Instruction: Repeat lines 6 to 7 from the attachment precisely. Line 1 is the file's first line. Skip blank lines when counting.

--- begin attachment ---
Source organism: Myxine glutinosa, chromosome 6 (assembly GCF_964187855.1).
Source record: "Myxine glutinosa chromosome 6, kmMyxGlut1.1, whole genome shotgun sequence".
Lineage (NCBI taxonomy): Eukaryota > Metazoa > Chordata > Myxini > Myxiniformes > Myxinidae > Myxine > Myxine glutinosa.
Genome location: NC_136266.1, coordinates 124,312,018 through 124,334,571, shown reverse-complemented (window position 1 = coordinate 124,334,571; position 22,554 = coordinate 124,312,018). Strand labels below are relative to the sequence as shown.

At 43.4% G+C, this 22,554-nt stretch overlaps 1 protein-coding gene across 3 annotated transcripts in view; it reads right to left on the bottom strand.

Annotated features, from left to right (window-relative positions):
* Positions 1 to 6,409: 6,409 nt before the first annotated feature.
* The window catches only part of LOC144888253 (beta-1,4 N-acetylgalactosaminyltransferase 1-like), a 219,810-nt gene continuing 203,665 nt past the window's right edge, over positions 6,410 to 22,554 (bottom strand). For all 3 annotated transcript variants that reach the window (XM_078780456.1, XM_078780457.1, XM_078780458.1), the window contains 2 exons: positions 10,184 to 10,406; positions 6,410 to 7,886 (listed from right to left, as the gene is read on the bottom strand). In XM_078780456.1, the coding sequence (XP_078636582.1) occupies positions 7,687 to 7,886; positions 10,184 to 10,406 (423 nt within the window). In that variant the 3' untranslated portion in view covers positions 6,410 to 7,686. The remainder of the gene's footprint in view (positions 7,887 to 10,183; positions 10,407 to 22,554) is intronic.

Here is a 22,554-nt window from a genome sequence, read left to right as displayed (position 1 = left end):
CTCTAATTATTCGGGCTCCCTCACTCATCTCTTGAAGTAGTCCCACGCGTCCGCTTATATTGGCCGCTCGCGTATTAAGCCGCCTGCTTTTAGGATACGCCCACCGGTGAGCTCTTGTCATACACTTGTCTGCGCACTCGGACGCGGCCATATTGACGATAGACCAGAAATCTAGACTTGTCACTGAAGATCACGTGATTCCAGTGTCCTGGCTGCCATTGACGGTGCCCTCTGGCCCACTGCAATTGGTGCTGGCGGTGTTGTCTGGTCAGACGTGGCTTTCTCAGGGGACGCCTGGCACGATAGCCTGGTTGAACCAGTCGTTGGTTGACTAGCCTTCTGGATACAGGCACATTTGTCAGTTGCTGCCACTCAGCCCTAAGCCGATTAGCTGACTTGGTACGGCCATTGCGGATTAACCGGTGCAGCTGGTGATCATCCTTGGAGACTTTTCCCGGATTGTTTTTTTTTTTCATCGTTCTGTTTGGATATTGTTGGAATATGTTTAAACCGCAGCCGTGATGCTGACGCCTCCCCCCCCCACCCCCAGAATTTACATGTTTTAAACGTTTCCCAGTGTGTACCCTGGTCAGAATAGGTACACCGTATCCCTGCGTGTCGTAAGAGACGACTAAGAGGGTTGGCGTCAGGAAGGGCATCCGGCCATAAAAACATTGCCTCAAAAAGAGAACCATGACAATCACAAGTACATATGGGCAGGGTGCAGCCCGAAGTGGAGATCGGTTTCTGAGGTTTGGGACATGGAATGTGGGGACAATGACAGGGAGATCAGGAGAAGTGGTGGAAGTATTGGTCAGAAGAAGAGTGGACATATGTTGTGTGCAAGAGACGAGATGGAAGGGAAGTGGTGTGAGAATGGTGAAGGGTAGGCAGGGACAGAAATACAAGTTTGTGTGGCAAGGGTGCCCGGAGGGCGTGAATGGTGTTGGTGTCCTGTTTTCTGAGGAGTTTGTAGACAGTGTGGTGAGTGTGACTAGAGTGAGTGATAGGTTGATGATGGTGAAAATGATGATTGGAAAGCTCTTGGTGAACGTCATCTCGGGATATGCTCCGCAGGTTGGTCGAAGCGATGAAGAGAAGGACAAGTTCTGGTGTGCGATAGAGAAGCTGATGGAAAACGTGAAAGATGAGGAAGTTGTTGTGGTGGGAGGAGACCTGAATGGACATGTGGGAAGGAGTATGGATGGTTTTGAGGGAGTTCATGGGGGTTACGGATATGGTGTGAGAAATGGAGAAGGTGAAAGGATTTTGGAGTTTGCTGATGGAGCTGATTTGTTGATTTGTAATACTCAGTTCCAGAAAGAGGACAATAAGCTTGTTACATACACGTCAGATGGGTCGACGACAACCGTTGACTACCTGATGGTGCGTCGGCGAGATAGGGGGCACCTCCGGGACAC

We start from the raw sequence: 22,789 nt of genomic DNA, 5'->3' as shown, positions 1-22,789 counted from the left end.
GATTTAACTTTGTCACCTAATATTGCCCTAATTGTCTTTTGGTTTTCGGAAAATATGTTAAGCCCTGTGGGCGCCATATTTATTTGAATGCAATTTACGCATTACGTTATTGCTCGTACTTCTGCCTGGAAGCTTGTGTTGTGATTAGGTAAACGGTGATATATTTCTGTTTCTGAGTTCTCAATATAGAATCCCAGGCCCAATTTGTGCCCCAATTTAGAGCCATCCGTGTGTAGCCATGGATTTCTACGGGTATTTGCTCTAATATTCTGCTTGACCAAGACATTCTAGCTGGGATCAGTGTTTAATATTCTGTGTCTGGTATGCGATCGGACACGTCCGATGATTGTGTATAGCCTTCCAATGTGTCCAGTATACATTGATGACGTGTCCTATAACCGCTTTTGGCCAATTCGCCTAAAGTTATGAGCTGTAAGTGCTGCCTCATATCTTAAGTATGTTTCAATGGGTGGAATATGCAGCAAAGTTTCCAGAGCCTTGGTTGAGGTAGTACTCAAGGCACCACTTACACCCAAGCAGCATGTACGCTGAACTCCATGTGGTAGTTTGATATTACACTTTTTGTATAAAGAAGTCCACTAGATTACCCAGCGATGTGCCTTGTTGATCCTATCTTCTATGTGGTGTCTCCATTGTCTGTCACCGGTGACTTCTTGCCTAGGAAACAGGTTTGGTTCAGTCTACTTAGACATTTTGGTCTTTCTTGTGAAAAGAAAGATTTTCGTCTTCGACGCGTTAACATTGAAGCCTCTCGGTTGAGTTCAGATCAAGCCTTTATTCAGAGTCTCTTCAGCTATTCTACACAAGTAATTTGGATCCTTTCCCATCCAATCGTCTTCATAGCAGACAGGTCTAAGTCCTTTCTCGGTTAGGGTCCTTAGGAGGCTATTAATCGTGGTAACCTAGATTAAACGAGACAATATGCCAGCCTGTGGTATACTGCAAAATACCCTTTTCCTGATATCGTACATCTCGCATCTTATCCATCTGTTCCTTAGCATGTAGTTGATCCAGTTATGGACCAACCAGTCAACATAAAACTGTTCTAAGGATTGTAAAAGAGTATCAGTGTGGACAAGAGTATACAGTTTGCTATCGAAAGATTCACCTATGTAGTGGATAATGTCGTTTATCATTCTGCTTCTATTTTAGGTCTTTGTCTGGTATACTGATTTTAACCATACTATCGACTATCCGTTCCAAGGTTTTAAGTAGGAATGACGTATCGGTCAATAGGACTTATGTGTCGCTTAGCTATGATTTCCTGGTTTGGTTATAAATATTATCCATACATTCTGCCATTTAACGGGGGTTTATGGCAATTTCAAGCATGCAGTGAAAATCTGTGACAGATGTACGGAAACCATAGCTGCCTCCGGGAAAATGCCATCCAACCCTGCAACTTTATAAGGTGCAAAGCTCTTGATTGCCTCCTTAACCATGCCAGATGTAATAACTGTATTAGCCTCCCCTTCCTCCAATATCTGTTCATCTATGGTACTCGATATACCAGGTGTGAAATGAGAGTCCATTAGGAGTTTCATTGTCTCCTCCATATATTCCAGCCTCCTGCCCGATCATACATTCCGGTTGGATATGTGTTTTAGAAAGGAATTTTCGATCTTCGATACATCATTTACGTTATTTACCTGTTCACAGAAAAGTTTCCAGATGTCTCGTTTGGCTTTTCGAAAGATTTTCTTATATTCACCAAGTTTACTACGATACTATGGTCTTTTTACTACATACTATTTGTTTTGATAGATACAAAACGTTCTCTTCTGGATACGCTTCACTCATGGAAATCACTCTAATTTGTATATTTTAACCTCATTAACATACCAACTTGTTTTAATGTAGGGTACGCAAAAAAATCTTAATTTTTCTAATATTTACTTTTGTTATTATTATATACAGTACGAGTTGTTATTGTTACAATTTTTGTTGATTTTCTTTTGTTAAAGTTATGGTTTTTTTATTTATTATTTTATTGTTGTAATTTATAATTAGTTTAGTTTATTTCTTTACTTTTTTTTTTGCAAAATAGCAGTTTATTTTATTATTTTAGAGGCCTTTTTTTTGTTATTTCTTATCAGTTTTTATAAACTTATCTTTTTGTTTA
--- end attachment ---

Annotated features, from left to right (window-relative positions):
* Positions 1 to 6,409: 6,409 nt before the first annotated feature.